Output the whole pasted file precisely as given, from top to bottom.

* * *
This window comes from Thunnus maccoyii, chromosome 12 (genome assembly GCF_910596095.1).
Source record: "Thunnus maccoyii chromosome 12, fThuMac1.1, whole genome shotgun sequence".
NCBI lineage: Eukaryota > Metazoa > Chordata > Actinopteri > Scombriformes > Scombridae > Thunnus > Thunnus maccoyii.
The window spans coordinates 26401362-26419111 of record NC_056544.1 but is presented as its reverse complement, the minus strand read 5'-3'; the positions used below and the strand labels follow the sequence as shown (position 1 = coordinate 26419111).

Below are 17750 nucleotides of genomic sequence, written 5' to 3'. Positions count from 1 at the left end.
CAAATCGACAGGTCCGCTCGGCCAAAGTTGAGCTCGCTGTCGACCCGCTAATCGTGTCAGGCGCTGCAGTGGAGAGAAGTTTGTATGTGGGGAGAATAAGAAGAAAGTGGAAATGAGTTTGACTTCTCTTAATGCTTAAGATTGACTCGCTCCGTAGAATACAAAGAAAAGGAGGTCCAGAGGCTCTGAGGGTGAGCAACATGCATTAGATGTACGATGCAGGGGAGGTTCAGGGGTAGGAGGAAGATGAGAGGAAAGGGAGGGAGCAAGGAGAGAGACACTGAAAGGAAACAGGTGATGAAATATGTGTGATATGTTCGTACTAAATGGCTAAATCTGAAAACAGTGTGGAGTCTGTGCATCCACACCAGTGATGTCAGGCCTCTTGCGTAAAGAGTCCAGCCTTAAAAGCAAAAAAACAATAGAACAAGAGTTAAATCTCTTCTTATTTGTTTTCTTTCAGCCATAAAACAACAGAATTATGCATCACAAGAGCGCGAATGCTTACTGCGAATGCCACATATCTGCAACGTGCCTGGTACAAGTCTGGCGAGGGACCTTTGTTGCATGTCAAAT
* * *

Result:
This window comes from Thunnus maccoyii, chromosome 12 (genome assembly GCF_910596095.1).
Source record: "Thunnus maccoyii chromosome 12, fThuMac1.1, whole genome shotgun sequence".
NCBI lineage: Eukaryota > Metazoa > Chordata > Actinopteri > Scombriformes > Scombridae > Thunnus > Thunnus maccoyii.
The window spans coordinates 26401362-26419111 of record NC_056544.1 but is presented as its reverse complement, the minus strand read 5'-3'; the positions used below and the strand labels follow the sequence as shown (position 1 = coordinate 26419111).

Below are 17750 nucleotides of genomic sequence, written 5' to 3'. Positions count from 1 at the left end.
CAAATCGACAGGTCCGCTCGGCCAAAGTTGAGCTCGCTGTCGACCCGCTAATCGTGTCAGGCGCTGCAGTGGAGAGAAGTTTGTATGTGGGGAGAATAAGAAGAAAGTGGAAATGAGTTTGACTTCTCTTAATGCTTAAGATTGACTCGCTCCGTAGAATACAAAGAAAAGGAGGTCCAGAGGCTCTGAGGGTGAGCAACATGCATTAGATGTACGATGCAGGGGAGGTTCAGGGGTAGGAGGAAGATGAGAGGAAAGGGAGGGAGCAAGGAGAGAGACACTGAAAGGAAACAGGTGATGAAATATGTGTGATATGTTCGTACTAAATGGCTAAATCTGAAAACAGTGTGGAGTCTGTGCATCCACACCAGTGATGTCAGGCCTCTTGCGTAAAGAGTCCAGCCTTAAAAGCAAAAAAACAATAGAACAAGAGTTAAATCTCTTCTTATTTGTTTTCTTTCAGCCATAAAACAACAGAATTATGCATCACAAGAGCGCGAATGCTTACTGCGAATGCCACATATCTGCAACGTGCCTGGTACAAGTCTGGCGAGGGACCTTTGTTGCATGTCAAAT